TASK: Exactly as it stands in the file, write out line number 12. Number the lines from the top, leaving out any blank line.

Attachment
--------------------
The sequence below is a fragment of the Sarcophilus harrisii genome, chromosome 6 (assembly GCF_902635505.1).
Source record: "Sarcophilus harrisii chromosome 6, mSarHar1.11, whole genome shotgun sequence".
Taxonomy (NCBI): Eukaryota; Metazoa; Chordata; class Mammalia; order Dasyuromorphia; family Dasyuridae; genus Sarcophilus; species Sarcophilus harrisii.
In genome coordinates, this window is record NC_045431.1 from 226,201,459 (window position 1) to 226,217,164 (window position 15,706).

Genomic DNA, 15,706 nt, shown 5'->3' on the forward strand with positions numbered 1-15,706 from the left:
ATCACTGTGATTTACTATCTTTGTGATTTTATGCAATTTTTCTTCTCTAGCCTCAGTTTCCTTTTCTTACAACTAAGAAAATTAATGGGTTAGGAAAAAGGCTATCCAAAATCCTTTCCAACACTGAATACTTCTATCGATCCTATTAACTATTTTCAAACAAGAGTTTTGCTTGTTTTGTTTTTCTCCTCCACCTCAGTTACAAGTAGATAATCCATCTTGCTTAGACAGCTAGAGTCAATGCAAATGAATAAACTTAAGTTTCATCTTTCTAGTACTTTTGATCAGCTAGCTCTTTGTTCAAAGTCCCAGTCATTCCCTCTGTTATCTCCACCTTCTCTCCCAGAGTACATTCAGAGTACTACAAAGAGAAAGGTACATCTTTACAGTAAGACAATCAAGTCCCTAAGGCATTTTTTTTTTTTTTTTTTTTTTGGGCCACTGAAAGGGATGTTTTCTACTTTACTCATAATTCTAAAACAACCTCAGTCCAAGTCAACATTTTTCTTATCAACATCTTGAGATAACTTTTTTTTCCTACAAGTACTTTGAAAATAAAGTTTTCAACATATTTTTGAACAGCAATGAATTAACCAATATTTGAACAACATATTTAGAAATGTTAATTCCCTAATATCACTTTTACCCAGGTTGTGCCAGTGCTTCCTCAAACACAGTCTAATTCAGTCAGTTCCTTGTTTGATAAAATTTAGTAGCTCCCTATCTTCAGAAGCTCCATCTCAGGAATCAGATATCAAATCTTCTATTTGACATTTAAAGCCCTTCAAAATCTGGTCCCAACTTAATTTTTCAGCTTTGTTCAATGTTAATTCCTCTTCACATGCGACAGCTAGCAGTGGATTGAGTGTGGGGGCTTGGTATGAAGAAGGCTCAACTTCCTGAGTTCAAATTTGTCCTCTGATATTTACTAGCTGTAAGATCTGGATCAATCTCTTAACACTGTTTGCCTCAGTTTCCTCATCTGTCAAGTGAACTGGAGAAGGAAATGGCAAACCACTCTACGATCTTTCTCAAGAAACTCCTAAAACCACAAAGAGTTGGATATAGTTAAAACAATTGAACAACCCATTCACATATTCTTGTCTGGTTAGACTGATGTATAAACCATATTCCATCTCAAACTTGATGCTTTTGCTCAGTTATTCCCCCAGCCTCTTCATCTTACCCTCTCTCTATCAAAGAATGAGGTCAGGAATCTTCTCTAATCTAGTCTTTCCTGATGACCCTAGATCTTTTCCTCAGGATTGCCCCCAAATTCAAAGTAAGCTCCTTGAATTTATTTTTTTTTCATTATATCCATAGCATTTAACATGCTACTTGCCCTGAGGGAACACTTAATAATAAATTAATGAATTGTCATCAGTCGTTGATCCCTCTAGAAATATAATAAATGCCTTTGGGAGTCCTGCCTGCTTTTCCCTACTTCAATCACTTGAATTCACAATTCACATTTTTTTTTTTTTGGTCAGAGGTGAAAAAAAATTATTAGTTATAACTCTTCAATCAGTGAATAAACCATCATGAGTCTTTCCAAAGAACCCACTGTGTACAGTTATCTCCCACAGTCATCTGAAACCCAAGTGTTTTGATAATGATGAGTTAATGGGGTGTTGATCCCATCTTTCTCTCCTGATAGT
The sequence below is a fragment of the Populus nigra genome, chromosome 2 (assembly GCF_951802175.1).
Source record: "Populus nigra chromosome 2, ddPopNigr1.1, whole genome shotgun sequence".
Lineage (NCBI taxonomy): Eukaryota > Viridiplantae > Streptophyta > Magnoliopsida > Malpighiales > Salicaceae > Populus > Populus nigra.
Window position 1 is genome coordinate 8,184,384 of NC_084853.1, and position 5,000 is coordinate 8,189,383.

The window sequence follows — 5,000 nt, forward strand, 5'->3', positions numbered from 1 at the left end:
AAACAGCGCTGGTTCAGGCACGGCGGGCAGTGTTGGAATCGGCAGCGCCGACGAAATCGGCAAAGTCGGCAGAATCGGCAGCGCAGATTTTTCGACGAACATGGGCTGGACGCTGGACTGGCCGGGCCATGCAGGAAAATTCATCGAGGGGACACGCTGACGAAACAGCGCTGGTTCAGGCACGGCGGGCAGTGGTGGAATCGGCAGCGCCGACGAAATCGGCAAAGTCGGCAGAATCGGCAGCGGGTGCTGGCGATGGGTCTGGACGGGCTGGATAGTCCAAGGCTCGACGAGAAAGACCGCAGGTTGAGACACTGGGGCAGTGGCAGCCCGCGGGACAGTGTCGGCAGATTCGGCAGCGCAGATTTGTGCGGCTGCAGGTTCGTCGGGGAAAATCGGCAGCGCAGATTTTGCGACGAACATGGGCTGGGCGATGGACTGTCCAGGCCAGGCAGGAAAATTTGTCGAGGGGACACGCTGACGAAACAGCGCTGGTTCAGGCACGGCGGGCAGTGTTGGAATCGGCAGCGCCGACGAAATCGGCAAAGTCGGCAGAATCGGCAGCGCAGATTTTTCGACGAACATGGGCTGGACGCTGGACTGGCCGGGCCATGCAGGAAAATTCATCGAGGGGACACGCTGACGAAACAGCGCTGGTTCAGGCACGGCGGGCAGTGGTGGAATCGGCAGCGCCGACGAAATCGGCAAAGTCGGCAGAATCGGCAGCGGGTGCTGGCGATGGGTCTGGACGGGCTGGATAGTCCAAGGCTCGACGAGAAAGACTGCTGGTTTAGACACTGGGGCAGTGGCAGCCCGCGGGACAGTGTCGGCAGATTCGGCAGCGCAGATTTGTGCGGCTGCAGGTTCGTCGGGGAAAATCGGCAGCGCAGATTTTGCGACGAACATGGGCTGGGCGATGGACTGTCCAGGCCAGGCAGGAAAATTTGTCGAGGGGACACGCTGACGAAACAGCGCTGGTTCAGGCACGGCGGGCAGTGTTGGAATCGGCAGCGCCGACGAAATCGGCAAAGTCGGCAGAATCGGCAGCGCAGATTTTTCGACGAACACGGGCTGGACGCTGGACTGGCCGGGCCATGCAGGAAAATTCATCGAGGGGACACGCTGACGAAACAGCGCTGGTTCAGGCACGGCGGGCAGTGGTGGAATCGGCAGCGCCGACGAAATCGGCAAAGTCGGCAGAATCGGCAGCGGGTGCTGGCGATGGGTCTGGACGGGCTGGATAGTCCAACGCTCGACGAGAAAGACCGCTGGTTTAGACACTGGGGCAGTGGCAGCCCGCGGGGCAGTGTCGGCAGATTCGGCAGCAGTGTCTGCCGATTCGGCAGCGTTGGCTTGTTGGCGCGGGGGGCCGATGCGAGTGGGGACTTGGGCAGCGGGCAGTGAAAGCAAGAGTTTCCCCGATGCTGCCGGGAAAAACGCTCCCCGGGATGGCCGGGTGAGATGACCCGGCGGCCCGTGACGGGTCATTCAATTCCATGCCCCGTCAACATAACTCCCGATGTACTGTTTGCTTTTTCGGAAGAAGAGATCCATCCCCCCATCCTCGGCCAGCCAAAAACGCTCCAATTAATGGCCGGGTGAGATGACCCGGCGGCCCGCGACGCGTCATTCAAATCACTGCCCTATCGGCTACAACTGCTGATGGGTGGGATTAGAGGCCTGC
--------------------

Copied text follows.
AAACAGCGCTGGTTCAGGCACGGCGGGCAGTGTTGGAATCGGCAGCGCCGACGAAATCGGCAAAGTCGGCAGAATCGGCAGCGCAGATTTTTCGACGAACATGGGCTGGACGCTGGACTGGCCGGGCCATGCAGGAAAATTCATCGAGGGGACACGCTGACGAAACAGCGCTGGTTCAGGCACGGCGGGCAGTGGTGGAATCGGCAGCGCCGACGAAATCGGCAAAGTCGGCAGAATCGGCAGCGGGTGCTGGCGATGGGTCTGGACGGGCTGGATAGTCCAAGGCTCGACGAGAAAGACCGCAGGTTGAGACACTGGGGCAGTGGCAGCCCGCGGGACAGTGTCGGCAGATTCGGCAGCGCAGATTTGTGCGGCTGCAGGTTCGTCGGGGAAAATCGGCAGCGCAGATTTTGCGACGAACATGGGCTGGGCGATGGACTGTCCAGGCCAGGCAGGAAAATTTGTCGAGGGGACACGCTGACGAAACAGCGCTGGTTCAGGCACGGCGGGCAGTGTTGGAATCGGCAGCGCCGACGAAATCGGCAAAGTCGGCAGAATCGGCAGCGCAGATTTTTCGACGAACATGGGCTGGACGCTGGACTGGCCGGGCCATGCAGGAAAATTCATCGAGGGGACACGCTGACGAAACAGCGCTGGTTCAGGCACGGCGGGCAGTGGTGGAATCGGCAGCGCCGACGAAATCGGCAAAGTCGGCAGAATCGGCAGCGGGTGCTGGCGATGGGTCTGGACGGGCTGGATAGTCCAAGGCTCGACGAGAAAGACTGCTGGTTTAGACACTGGGGCAGTGGCAGCCCGCGGGACAGTGTCGGCAGATTCGGCAGCGCAGATTTGTGCGGCTGCAGGTTCGTCGGGGAAAATCGGCAGCGCAGATTTTGCGACGAACATGGGCTGGGCGATGGACTGTCCAGGCCAGGCAGGAAAATTTGTCGAGGGGACACGCTGACGAAACAGCGCTGGTTCAGGCACGGCGGGCAGTGTTGGAATCGGCAGCGCCGACGAAATCGGCAAAGTCGGCAGAATCGGCAGCGCAGATTTTTCGACGAACACGGGCTGGACGCTGGACTGGCCGGGCCATGCAGGAAAATTCATCGAGGGGACACGCTGACGAAACAGCGCTGGTTCAGGCACGGCGGGCAGTGGTGGAATCGGCAGCGCCGACGAAATCGGCAAAGTCGGCAGAATCGGCAGCGGGTGCTGGCGATGGGTCTGGACGGGCTGGATAGTCCAACGCTCGACGAGAAAGACCGCTGGTTTAGACACTGGGGCAGTGGCAGCCCGCGGGGCAGTGTCGGCAGATTCGGCAGCAGTGTCTGCCGATTCGGCAGCGTTGGCTTGTTGGCGCGGGGGGCCGATGCGAGTGGGGACTTGGGCAGCGGGCAGTGAAAGCAAGAGTTTCCCCGATGCTGCCGGGAAAAACGCTCCCCGGGATGGCCGGGTGAGATGACCCGGCGGCCCGTGACGGGTCATTCAATTCCATGCCCCGTCAACATAACTCCCGATGTACTGTTTGCTTTTTCGGAAGAAGAGATCCATCCCCCCATCCTCGGCCAGCCAAAAACGCTCCAATTAATGGCCGGGTGAGATGACCCGGCGGCCCGCGACGCGTCATTCAAATCACTGCCCTATCGGCTACAACTGCTGATGGGTGGGATTAGAGGCCTGC